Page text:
Review by Chad Jones for Oakland Tribune
Review posted Monday, March 10, 2003
Whoa, mama! Shotgun's `Oedipus' could use more blast
Settling in to a Shotgun Players production of "Oedipus Rex,'' certain expectations come to the fore.
Dealing with all things classical in past productions such as "Medea,'' "There Will Be No Trojan War,'' "Iphigenia in Aulis'' and "Troilus and Cressida,'' the Shotgun team has done some powerful work.
That this "Oedipus'' is merely competent and engaging comes as a disappointment, only because the Shotgun fire is burning with less intensity than usual.
Director Patrick Dooley, the founder and artistic director of Shotgun, has assembled a solid cast and a simple, effectively staged production.
And then there's the play itself (in a fresh, accessible translation by Nicholas Rudall), one of the juiciest plots ever plotted involving destiny, patricide, hubris, incest and gloomy fatalism. Old Sophocles had a good day at the marble word processor when he turned a well-known story into a groovy Greco-soap opera for the ages.
So why does this "Oedipus'' feel more like a polite journey through the classics than an impassioned exploration of Greek tragedy?
There's a sense of hesitation and uncertainty that hovers over this production, and it affects everyone's work. A battle between the classical and the contemporary hobbles the overall tone, and that makes the actors waver somewhat uncomfortably between conversational and tragically grand.
Last year's fantastic "Medea'' was full-throttle melodrama, but this "Oedipus'' is aiming for something more intimate.
Set designer Scott Hove creates a triangular performance space in Berkeley's Eighth Street Studio Theatre that places audience members on all three sides of the floor-level stage.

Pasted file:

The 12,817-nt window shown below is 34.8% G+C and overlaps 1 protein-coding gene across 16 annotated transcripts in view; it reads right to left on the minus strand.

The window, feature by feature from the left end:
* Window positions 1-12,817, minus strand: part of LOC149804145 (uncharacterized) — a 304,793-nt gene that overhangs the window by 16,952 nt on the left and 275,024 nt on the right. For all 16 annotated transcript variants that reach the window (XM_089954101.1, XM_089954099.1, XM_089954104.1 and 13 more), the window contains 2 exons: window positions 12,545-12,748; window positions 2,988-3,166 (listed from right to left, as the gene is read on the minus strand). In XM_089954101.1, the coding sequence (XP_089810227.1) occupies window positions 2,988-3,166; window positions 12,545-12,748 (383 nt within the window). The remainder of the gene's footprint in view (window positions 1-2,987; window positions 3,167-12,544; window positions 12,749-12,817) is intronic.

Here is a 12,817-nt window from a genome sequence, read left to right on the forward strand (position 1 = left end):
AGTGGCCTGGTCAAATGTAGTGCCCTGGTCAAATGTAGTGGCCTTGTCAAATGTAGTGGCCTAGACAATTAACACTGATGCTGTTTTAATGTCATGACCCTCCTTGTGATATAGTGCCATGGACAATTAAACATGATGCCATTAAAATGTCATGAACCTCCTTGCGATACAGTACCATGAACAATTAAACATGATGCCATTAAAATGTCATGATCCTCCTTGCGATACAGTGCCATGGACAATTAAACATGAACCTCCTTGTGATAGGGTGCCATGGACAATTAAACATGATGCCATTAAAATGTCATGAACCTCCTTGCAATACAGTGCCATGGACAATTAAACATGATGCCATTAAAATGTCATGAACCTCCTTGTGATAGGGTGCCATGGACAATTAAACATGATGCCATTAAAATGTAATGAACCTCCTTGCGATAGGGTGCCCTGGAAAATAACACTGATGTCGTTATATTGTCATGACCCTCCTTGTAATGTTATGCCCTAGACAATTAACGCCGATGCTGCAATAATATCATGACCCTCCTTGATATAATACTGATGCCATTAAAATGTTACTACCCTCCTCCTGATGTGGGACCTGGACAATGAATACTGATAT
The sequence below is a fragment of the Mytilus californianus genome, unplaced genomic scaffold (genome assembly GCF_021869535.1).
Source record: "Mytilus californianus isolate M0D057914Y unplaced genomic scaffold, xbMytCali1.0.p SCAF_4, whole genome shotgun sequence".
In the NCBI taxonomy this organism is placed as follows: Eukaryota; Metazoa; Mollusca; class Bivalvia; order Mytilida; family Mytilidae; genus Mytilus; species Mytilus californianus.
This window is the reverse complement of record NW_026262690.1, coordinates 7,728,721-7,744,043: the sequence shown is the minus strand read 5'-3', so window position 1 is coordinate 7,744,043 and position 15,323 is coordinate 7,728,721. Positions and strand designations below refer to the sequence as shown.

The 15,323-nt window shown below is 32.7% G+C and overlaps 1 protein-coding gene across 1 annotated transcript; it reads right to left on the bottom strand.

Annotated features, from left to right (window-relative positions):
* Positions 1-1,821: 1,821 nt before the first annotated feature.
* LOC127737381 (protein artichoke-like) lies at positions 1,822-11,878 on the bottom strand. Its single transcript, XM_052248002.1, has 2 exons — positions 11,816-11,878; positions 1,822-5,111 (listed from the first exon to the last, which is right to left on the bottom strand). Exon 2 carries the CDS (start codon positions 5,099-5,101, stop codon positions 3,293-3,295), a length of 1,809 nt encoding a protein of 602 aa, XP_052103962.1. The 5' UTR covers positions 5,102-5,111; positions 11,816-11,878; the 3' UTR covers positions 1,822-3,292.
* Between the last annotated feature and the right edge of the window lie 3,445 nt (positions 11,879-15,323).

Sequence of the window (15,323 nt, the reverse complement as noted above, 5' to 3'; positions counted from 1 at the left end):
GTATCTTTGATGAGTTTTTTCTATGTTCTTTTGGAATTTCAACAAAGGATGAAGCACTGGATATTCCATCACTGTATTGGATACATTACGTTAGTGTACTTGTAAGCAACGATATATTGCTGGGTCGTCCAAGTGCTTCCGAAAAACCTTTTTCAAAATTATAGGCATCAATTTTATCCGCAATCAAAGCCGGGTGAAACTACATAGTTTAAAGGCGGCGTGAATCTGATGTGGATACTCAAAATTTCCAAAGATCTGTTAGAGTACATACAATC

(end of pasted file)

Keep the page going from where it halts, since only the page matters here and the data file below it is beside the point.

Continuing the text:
Audience members are addressed as citizens of Thebes throughout the play, so it's appropriate that we feel like part of a tight little community in full view of one another.
But this doesn't give the actors much space to move around, and director Dooley has taken a too-casual approach to placing his players in positions of power. Even in this small space, actors tend to wander.
Casey Jones Bastiaans as a priestess sets the scene for us. Thebes is in the midst of a menacing plague. Babies are stillborn, cattle are dying and corpses of plague victims litter the streets.
Word comes from the oracle at Delphi that the plague stems from a certain pollution in Thebes that must be cleansed. The decades-old murder of King Laius must be avenged and his murderer brought to justice.
King Oedipus (Clive Worsley) sets out to right this wrong but soon discovers his life is nothing but a series of wrongs. It turns out that humans attempting to subvert the horrible prophecies of the gods have only done their parts in fulfilling those prophecies.
Poor Oedipus finds he has done everything the merciless gods said he would do. Without knowing it, he killed his father and married his mother. Soon enough he will be blind by his own hand and mired in the kind of misery that seems to reverberate through the centuries.
Worsley makes for a very human Oedipus, and that works for a while. But when the heavy stuff starts to come down, the rage and horror never reach a suitably tragic level.
Among other cast members, Bella Warda is a dignified Queen Jocasta. Richard Louis James as the prophet Tiresias and later as an old shepherd has an electric presence, and Beth Donohue Templeton is an eloquent chorus leader. As Creon, Roham Shaikhani lacks definition, but as a messenger from Cornith, he makes a stronger impression.
Adding to the sense of uncertainty here is the live musical score by flutist and percussionist Tim Barsky. At times incredibly effective, Barsky's music creates echoes that are both classic and quite hip. Occasionally the music, especially the drumming, is more intense than the performances, and very occasionally, the music is a distraction.
Sophocles tells us that "the past weighs heavy on the present,'' but in Shotgun Players' "Oedipus Rex,'' that weight just isn't heavy enough.
You can e-mail Chad Jones at firstname.lastname@example.org or call (925) 416-4853.
Review can be seen online in the theatre listings here: